Sie sind auf Seite 1von 2

Getting CDF from PDF

Thomas Laetsch

Given a probability density function (pdf, or just density function), p(x), we have the following
properties:
R∞
1. −∞ p(x)dx = 1

2. p(x) ≥ 0 always

Now, given a cumulative distribution function (cdf), P(x), we have the properties:

1. P(x) → 1 as x → ∞ (as we move to the right P(x) must go to 1)

2. P(x) → 0 as x → −∞ (as we move to the left P(x) must go to 0)

3. P(x) is never decreasing

4. P(x) does NOT need to be smooth, but IS continuous

A way to remember this Ris that P(x) must ’start’ at 0 and ’end’ at 1. The relationship between P(x)
x
and p(x) is that P(x) = −∞ p(t)dt, which tells us 1) that P(x) is an anti-derivative of p(x) and 2)
d
that the derivative of P(x) is p(x); that is, dx P(x) = p(x).
A question that came up in section was, ”given the graph of p(x), how do we find the graph
P(x)?” Here are step by step examples of how to solve this problem:

Example 1: Question 9 section 8.7


We are given that the pdf is
(
4x 0 ≤ x ≤ 1/2
p(x) =
−4x + 4 1/2 ≤ x ≤ 1

and we want to find the equation/graph of P(x). We have that P(x) is an anti-derivative of p(x), so
integrating the terms of p(x) we get:

2x + A
( 2
0 ≤ x ≤ 1/2
P(x) =
−2x + 4x + C 1/2 ≤ x ≤ 1
2

where A and C are constants of integration. Now, we use the properties of P(x) to find those
constants. Since P(x) must go to 0 as we move to the left and we have assumed that P(x) ’starts’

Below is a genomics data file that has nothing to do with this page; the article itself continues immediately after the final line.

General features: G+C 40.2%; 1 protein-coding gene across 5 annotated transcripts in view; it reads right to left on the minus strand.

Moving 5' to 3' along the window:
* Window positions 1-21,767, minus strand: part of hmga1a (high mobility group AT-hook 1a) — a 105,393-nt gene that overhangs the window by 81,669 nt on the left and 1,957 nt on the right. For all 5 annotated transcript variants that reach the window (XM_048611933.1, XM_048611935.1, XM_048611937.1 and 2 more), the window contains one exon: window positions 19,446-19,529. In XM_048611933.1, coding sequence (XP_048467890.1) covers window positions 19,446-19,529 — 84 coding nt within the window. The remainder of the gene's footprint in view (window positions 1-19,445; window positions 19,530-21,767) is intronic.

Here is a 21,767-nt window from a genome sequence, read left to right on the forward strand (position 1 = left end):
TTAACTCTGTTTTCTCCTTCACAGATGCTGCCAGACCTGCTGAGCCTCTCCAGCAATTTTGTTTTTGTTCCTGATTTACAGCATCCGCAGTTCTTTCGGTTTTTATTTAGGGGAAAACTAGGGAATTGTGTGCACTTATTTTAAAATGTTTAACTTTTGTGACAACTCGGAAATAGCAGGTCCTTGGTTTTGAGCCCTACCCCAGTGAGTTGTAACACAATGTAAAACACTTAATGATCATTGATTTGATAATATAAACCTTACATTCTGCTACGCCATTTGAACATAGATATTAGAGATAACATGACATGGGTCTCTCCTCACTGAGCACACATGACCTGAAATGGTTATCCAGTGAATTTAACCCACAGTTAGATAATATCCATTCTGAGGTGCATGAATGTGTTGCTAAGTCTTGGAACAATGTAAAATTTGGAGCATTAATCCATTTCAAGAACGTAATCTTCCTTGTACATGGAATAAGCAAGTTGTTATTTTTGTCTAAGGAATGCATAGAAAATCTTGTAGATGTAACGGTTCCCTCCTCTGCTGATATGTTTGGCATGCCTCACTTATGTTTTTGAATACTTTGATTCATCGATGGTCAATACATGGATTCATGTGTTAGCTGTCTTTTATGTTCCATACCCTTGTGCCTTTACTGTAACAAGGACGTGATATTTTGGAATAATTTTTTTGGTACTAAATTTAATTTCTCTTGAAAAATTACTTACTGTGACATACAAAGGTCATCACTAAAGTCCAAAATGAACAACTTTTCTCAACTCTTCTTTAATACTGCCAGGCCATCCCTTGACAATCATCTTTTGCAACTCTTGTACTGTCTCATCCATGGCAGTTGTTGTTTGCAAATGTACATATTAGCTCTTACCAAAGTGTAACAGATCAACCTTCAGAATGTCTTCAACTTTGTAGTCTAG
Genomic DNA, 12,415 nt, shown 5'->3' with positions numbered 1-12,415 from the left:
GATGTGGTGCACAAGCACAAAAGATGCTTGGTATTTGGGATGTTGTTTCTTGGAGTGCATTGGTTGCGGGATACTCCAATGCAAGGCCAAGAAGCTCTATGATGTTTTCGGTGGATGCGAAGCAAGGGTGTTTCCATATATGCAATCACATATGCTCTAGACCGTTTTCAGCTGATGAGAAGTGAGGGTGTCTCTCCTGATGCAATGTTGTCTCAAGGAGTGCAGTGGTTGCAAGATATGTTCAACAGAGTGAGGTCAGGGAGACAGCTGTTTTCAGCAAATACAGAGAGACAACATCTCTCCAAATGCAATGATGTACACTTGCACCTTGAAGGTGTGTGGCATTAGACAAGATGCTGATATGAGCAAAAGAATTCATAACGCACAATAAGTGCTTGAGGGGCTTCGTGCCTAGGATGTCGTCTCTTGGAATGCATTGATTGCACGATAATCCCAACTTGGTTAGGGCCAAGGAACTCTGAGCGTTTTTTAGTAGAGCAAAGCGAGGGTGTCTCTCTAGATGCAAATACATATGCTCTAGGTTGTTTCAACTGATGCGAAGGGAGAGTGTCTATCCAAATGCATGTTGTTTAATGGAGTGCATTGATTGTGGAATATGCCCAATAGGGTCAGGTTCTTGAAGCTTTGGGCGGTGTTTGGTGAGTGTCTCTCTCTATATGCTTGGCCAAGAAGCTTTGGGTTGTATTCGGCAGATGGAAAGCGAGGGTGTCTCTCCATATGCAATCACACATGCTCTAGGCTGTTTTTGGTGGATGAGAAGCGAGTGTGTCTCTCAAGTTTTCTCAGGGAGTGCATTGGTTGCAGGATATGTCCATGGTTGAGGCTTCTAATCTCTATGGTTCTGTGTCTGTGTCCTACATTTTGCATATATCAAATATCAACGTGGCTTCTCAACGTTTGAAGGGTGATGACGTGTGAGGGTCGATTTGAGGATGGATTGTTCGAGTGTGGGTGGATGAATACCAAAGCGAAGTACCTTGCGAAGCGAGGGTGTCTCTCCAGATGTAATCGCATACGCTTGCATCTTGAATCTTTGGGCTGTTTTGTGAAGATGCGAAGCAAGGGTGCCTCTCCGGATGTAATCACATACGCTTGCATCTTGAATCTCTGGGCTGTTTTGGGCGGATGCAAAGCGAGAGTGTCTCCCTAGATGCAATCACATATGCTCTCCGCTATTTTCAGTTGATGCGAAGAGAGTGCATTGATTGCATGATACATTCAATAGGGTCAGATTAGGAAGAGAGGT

at 0, so we must have P(0) = 0 = 2(0)2 + A. So A = 0. Also, as we move to the right P(x) must

1
go to 1, and we have assumed that P(x) ’ends’ at 1, so we need P(1) = 1 = −2(1)2 + 4(1) + C, so
C = −1. So, if we were to write out what P(x) was, we have
( 2
2x 0 ≤ x ≤ 1/2
P(x) =
−2x + 4x − 1 1/2 ≤ x ≤ 1
2

Another way we could have found the constant C would be by using the fact that P(x) must
be continuous. This means that the graph of P(x) must touch when x = 1/2 (the two pieces of
the piecewise graph much touch). So, looking at the equation for P(x) just to the left of 1/2 we
have that P(1/2) = 2(1/2)2 = 1/2. Using the equation of P(x) just to the right of 1/2 we get that
P(1/2) = −2(1/2)2 + 4(1/2) + C = −1/2 + 2 + C = 1.5 + C. Setting the value of P(1/2) just to
the left equal to the value of P(1/2) just to the right, we get: 1.5 + C = 1/2. So, we again get that
C = −1. Notice that both ways of solving for C gives us the same answer!

Example 2
Suppose now we are given that p(t) = 5e−5t , where t is time. Now, we assume that the graph of
p(t) starts at t = 0, or another way to view it is that p(t) = 0 for any t < 0. So, we can think of P(t)
starting at 0 also. Rt
The way we solved this during section is by using the equation P(t) = 0 5e−5x dx where here
the lower bound on the integration is 0, where p(t) starts. Solving this integral and plugging in the
bounds we have P(t) = −e−5t + 1.
R Another way to find P(t) we can first find the general anti-derivative of p(t). We get that
p(t)dt = −e−5t + C for some constant C. So, P(t) = −e−5t + C. To find out what C is we know that
when P(x) starts it must be 0, so, since P(t) starts at t = 0 we have 0 = P(0) = −e−5(0) +C = −1 +C,
so C = 1.
Another way to solve for C is to know that as we go to the right P(t) must go to 1. But here,
P(t) doesn’t ”end”, but goes off to ∞. So, what we want to say is that limb→∞ −e−5b + C = 1. Since
limb→∞ −e−5b = 0, we are just left with C = 1. Again, we get the same answer! So, P(t) = −e−5t +1.